Brokered Subjects: Sex, Trafficking & The Politics Of Freedom

Author: Elizabeth Bernstein
Publisher: Chicago, IL: University of Chicago Press, 2018. 304p.
Reviewer: Jennifer Suchland | February 2021

With the end of the Cold War and the dismantling of Soviet and east European state socialism, a new “wave” of sex trafficking captured the attention of governments and humanitarians alike. This instantiation of global concern for “sex slavery” coincided with the extension and deepening of neoliberalism and continues to be entangled in systems of governmentality that rule both punishment and access to rights. With the passage in 2000 of the UN Optional Protocol to Prevent, Suppress and Punish Trafficking in Persons, Especially Women and Children and similar legal agreements at national and regional levels, anti-trafficking has become a gravitational force in contemporary governance and social advocacy. For much of the two decades that have passed since these initial laws, Elizabeth Bernstein has provided incisive and complex analyses of the “anti-trafficking industrial complex.” Indeed, starting with her book Temporarily Yours: Intimacy, Authenticity, and the Commerce of Sex (2007), Bernstein’s research has helped to forge the growing field of critical trafficking studies. Her work, including with the recent monograph Brokered Subjects: Sex, Trafficking & the Politics of Freedom, goes beyond identifying the pitfalls and perils of anti-trafficking strategies (though that too is important work) to provide a deeper diagnosis of the social relations that are forged by and through moral and political projects of redress. In those social relations, be they between corporations and anti-trafficking initiatives or human rights advocates and potential trafficking survivors, Bernstein captures the central role of sex and gender in and through our neoliberal times.

In Brokered Subjects, Bernstein assembles and expands upon key arguments she has made regarding carceral feminism, militarized humanitarianism, sexual economies and neoliberalism. In this regard, the book is a compilation of her most important scholarly interventions in the massive anti-trafficking apparatus which now includes state and federal agencies, the non-profit sector, and corporate entities/initiatives. A systematic and structural thinker, Bernstein weaves these separate mechanisms in an ethnography of human trafficking discourse. As she explains, an ethnography of discourse is mobile and multi-sited and reveals the contestation and fragmentation internal to that discourse rather than a uniform formation (25). In “shadowing” human trafficking discourse, Bernstein has collected an impressive corpus of empirical research spanning from 2005-2012 and ranging from U.S. locations to Southeast Asia. The empirical and theoretical questions raised by that extensive research are answered across six chapters. For those already familiar with Bernstein’s work, the book provides added complexity to existing arguments regarding carceral feminism, militarized humanitarianism, and neoliberalism by connecting the dots among them. One of the keen insights she provides is that it is precisely the amalgam of conservative and progressive investments in anti-trafficking that sustain its existence as a discursive subject and domain of affective attachment. In this regard, Bernstein pushes even those in critical trafficking studies to consider how attachments to critique (and thus reform) remain embedded in the fraught trafficking apparatus.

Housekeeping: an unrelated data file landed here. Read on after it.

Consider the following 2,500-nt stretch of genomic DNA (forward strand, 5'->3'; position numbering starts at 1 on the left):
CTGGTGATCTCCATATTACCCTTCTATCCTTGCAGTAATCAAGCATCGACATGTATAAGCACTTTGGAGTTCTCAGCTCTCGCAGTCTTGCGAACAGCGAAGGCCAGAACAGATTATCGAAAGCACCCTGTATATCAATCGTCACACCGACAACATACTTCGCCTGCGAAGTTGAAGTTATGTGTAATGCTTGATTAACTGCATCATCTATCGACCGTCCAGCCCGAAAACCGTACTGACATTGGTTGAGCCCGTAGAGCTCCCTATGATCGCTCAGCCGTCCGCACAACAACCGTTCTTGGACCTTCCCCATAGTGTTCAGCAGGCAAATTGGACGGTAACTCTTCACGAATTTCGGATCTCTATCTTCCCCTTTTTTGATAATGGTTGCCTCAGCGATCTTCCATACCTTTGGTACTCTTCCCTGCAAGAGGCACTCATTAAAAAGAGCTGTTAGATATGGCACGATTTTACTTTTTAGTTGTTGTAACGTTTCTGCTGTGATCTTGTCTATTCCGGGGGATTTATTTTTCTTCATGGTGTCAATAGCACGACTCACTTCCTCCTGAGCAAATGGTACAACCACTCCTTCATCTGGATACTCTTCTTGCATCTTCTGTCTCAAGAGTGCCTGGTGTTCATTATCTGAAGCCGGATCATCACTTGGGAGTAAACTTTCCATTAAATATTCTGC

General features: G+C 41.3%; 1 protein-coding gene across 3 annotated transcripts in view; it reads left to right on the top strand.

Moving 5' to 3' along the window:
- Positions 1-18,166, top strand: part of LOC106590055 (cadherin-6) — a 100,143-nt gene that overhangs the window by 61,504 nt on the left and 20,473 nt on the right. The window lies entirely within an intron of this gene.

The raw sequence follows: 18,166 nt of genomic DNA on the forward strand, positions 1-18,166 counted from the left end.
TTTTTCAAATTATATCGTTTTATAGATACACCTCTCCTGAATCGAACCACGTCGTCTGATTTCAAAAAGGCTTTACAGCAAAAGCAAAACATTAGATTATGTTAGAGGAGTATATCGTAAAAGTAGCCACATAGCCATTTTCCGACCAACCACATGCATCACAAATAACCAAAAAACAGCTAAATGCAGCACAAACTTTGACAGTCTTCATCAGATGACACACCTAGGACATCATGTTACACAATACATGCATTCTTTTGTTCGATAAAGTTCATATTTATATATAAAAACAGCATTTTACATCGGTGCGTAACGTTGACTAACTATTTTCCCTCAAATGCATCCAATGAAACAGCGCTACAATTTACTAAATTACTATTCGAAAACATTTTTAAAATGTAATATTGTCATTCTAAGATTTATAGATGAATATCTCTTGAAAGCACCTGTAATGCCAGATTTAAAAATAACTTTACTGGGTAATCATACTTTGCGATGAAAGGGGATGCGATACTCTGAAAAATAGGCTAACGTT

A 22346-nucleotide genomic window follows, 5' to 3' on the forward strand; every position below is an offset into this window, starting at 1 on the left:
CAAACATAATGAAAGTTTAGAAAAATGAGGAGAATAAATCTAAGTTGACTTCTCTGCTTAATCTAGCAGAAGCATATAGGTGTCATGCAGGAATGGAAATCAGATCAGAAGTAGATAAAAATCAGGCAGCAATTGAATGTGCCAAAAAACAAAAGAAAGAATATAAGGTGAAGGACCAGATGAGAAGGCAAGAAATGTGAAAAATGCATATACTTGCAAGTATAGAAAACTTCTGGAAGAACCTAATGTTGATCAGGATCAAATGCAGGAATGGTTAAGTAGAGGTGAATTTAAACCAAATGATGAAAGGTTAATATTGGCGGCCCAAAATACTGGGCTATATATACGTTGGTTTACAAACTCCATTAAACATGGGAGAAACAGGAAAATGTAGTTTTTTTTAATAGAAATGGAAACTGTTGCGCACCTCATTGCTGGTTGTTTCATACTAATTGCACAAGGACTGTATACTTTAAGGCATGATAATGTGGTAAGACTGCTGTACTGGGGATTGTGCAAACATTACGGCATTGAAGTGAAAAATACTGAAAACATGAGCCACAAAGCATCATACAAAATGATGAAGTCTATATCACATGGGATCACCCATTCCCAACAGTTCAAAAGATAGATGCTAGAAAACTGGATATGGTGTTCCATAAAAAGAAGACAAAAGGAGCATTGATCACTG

In chapters two and three Bernstein provides a backdrop to the discursive explosion of “trafficking” looking specifically at feminist, faith-based and secular investments in punitive responses to sex and gender justice. How is it, Bernstein asks, that sex work has (once again) become a socio-political obsession? Moving beyond the observation that sex trafficking is just the contemporary instantiation of an all too familiar “sex panic,” she illuminates the complex affective and financial investments to anti-trafficking produced by humanitarian sentiment and social justice advocacy. Those investments are forged by an underlying commitment to carceral solutions to naming and responding to harm and consequently entwine seemingly disparate approaches to women’s rights and gender justice. Her concept of militarized humanitarianism is an important theoretical contribution as it provides a nuanced reading of “justice oriented” religious entities (churches and Christian NGOs) and their affective attachment to human trafficking. While there are clear signs of a progressive turn in the self-identities of many of these religious groups, including the move away from public “hot topics” like abortion and homosexuality to “common denominator” issues like sex trafficking, Bernstein finds that sex still plays an important symbolic role in contemporary modes of evangelical social engagement. Indeed, sex trafficking centers sex and sexual politics as it also obfuscates critical reflection and, in many ways, facilitates a willful ignorance about actual sex workers.